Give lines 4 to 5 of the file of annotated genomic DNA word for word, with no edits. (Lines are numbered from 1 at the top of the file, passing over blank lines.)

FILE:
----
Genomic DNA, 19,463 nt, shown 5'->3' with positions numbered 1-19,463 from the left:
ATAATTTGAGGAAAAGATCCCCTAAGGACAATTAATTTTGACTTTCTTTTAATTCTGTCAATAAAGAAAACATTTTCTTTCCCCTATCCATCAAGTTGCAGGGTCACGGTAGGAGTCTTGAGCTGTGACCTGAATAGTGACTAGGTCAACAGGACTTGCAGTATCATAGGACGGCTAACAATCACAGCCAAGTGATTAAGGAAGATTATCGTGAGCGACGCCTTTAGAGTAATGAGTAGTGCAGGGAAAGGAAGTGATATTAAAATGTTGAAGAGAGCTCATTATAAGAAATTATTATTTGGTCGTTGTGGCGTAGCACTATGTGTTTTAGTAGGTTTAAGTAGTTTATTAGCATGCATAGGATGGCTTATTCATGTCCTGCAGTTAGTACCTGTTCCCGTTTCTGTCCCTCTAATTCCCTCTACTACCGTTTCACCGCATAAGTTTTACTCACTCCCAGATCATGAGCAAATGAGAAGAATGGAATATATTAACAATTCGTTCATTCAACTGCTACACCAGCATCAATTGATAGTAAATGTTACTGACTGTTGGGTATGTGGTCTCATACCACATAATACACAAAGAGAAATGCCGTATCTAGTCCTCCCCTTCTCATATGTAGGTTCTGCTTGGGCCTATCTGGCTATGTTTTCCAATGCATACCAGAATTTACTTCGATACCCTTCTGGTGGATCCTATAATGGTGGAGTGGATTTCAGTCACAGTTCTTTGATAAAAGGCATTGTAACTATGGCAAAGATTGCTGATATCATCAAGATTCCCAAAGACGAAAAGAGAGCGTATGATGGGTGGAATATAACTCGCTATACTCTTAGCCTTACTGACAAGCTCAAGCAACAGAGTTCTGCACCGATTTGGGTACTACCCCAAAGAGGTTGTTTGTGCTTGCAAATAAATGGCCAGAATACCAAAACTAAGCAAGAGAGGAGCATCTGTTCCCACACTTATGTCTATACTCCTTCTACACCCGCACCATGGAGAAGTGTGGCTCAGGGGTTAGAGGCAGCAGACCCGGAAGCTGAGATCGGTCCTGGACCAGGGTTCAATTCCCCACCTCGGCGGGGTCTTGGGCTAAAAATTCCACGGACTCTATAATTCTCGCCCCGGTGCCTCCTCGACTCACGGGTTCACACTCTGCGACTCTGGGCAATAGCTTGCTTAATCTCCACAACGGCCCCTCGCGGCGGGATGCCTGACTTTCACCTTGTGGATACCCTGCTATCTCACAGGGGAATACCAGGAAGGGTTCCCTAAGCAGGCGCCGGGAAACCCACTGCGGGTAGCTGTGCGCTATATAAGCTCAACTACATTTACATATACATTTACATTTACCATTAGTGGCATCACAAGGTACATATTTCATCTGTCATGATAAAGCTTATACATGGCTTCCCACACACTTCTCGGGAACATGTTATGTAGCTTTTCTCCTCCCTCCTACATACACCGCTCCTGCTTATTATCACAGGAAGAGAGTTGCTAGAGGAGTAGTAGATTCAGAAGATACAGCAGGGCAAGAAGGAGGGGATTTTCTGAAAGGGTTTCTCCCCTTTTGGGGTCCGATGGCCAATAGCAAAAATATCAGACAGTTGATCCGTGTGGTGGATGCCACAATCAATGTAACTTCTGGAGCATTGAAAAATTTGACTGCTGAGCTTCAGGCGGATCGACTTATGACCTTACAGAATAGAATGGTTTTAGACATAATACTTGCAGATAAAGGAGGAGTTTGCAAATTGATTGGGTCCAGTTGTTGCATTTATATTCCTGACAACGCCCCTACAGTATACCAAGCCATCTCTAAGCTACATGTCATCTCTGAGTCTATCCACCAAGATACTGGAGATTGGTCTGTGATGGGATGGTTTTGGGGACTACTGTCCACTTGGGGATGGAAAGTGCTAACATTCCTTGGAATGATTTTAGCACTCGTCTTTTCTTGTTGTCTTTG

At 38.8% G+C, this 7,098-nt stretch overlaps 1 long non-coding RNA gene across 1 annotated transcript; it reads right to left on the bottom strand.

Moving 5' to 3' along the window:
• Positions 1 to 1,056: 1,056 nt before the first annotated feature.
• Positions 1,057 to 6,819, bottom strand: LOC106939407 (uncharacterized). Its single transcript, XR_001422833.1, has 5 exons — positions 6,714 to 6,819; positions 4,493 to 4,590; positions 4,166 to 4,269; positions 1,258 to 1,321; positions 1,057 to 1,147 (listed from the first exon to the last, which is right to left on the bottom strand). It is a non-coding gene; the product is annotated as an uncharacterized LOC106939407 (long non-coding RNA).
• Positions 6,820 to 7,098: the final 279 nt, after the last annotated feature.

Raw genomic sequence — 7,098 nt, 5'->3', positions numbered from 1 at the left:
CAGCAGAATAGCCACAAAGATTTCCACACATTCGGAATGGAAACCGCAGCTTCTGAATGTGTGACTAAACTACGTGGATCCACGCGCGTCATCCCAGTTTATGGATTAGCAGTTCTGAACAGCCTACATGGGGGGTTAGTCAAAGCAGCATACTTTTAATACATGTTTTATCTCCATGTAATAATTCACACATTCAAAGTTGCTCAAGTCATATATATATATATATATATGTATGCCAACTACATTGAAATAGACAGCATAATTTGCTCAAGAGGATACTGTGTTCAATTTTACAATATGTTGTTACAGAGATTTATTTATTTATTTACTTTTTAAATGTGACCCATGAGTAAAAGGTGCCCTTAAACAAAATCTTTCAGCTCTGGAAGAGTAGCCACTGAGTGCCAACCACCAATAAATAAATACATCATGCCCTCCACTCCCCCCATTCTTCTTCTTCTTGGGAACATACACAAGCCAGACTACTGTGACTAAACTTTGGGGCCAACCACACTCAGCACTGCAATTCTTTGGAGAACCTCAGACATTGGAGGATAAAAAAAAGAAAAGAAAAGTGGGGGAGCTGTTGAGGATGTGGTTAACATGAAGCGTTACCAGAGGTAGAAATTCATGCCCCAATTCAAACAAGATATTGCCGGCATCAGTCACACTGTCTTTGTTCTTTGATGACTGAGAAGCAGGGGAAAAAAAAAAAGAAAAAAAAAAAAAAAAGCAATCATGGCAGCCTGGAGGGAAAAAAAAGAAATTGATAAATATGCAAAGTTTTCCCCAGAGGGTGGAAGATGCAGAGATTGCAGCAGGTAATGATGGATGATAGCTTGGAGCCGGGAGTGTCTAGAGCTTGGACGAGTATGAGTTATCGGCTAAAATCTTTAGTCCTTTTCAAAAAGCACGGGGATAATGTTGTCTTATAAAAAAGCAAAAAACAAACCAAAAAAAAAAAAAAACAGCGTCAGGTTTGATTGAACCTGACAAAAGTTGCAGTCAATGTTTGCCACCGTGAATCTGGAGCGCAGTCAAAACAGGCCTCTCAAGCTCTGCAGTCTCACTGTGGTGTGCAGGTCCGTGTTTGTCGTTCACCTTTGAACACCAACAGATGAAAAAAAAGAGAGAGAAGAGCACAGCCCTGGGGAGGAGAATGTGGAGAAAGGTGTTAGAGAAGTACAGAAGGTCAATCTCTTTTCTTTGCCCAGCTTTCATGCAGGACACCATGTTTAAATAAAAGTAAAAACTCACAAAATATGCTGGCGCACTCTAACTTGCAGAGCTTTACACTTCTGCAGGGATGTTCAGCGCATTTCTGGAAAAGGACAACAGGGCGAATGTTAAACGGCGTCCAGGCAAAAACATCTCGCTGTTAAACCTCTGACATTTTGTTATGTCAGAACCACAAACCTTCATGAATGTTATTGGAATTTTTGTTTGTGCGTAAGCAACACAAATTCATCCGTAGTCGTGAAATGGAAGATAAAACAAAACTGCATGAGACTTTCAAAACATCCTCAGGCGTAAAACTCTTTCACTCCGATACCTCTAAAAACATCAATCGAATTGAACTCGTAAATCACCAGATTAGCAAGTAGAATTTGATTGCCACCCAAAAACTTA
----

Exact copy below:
Moving 5' to 3' along the window:
• Positions 1 to 1,056: 1,056 nt before the first annotated feature.